The fact is, there is nothing in nature that provides a clear picture of Jesus emptying Himself of His stature as God to join humanity. Jesus was of a different substance, a totally different being. The Triune Lord in heaven was full of other-worldly glory, attributes, and self-sufficiency.

  1. Jesus was better than perfect, choosing to take on the frailties of human nature. He was an immaculately pure Being embracing the tarnished image of Himself. He was everything and become nothing, a willing volunteer of love.
  2. He was bigger than the universe, His presence was uncontainable. Yet He became as small as a fetus. His immensity stretched outside of natural space, yet He chose to occupy finite space. “His center is everywhere, His circumference nowhere.” ¬†(Lockyer).
  3. Jesus was older than time itself, He was outside time, everlasting and eternal. Yet He submitted to chronology, to the reality of measured time. There never was a time when He wasn’t, but still He chose to live within the past, the present, and the future.
  4. He was the Co-Creator, yet he chose to become something created. He was the Maker becoming the made. He is the artist creating a painting, then volunteering to jump into the painting, a portrait painter becoming the portrait.
  5. Jesus was the source of all energy in the universe, more powerful than energy itself. Yet He submitted to a human energy level, with its fatigue, weariness and need for sleep and rest.
  6. He moved from utter independence to dependence on other people. He didn’t need anyone for companionship, for the Triune Lord was a Community of Love. He didn’t need personal relationships in heaven, because they had each other in the Godhead. He enjoyed everlasting fellowship within the Father, the Son, and the Holy Spirit. It’s a miracle of love that Jesus became needy for human help and human companionship.
  7. He was higher than the angels, but He chose to become lower than a servant. He voluntarily became underprivileged, marginalized, relatively insignificant in human terms. He was highest and chose lowest. He was the Author of Life who was obedient unto death. Jesus is Eternal Life that chose death.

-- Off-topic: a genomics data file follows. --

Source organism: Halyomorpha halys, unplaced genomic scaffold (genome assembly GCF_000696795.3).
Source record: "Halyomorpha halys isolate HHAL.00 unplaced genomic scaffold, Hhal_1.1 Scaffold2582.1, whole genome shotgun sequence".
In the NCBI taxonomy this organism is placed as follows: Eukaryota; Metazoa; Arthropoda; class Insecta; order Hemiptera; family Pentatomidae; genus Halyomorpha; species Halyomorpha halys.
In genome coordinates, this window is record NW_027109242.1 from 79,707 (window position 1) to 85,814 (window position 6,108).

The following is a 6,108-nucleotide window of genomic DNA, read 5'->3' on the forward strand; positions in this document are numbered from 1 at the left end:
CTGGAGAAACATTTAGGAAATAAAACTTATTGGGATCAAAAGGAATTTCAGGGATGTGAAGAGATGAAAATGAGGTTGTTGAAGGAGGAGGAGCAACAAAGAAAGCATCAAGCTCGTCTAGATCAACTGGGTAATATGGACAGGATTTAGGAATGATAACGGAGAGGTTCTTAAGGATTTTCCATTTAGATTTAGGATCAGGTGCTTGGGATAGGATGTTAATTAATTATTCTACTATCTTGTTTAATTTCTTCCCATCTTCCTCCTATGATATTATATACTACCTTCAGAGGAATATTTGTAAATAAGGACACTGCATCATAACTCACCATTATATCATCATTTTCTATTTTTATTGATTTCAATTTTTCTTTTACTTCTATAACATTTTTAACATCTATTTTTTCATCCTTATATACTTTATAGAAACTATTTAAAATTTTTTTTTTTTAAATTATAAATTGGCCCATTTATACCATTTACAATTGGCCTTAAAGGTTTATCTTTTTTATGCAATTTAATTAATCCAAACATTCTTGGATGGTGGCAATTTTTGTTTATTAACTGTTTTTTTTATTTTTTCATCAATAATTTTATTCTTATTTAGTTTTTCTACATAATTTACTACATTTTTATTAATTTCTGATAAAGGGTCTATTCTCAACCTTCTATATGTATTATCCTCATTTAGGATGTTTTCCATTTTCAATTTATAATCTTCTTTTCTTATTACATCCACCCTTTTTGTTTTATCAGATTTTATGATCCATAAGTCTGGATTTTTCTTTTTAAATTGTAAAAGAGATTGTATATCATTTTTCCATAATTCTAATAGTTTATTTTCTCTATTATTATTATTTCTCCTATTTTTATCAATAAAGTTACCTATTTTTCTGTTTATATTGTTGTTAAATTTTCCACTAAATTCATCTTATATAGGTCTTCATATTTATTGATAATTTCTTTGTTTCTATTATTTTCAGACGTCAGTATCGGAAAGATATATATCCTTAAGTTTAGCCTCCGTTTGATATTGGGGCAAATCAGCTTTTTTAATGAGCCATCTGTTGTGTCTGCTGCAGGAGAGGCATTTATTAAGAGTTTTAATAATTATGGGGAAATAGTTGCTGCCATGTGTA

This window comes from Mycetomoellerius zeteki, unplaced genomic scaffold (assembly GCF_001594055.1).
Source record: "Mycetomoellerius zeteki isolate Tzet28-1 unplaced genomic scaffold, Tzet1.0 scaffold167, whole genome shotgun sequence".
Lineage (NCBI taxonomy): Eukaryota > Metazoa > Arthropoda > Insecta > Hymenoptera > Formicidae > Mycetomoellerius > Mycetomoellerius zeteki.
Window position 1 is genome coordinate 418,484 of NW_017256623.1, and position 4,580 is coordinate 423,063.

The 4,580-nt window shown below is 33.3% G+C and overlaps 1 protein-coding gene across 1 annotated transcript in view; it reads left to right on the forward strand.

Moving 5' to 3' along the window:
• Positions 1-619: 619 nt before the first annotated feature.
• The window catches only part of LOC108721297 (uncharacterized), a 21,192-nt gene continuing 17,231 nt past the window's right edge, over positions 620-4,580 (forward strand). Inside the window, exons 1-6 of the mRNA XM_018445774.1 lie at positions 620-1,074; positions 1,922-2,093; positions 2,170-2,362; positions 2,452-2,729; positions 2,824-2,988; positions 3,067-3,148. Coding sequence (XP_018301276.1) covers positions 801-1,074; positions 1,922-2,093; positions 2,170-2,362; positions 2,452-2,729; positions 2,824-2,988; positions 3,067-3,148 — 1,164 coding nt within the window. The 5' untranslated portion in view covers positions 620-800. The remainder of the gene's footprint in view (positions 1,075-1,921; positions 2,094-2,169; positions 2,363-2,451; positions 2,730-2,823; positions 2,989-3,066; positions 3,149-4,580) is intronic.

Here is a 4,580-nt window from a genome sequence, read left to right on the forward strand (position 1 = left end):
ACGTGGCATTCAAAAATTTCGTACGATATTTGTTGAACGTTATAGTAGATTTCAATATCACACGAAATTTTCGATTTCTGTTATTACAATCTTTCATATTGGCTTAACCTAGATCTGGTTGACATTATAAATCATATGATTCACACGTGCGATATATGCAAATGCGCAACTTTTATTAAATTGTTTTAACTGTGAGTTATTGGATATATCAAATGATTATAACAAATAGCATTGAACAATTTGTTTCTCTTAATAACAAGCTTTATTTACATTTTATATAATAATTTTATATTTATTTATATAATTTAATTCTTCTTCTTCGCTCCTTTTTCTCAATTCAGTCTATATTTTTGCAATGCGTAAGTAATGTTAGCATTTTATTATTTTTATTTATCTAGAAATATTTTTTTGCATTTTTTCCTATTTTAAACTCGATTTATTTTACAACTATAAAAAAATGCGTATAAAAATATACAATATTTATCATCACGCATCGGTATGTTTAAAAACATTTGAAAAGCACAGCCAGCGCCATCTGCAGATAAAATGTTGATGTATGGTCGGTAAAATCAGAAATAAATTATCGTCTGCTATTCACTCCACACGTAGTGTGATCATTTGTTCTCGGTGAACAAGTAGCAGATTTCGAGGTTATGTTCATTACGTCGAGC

8. Jesus was more brilliant than a genius. He was all-knowing. He knew everything there was to know, and then infinitely more. His knowledge surpassed knowledge itself. He gave up this attribute, to submit to learning knowledge on earth, to growing in wisdom. Jesus went from being the ultimate Master to a humble apprentice.
  9. He exuded heavenly majesty, was beyond beautiful. Jesus invented beauty on earth. Anything that appears to have a graceful, colorful, sublime beauty is just a meager hint, is just the merest spark of the holy fire of beauty emanating from the Godhead. He surrendered this unfathomable beauty to become One who is described in Isaiah 53:2, “There was nothing beautiful or majestic about His appearance, nothing to attract us to Him… One look at Him and people turned away. We looked down on Him, thought He was scum.”

Is there anything that compares to Jesus emptying Himself, pouring Himself out, setting aside the pure glory of His Being for a season of human existence? No, there is nothing that compares with that level of humility. No wonder the angels sing around the throne that He is “worthy to receive power and riches and wisdom and might and honor and glory and blessing.” (Rev. 5:12). It’s no wonder Paul’s majestic hymn closes with this resounding verse…

Therefore also God highly exalted Him,

and bestowed on Him the name which is above every name,

that at the name of Jesus every knee should bow,

of those who are in heaven, and on earth, and under the earth,

and that every tongue should confess that Jesus Christ is Lord,

to the glory of God the Father.”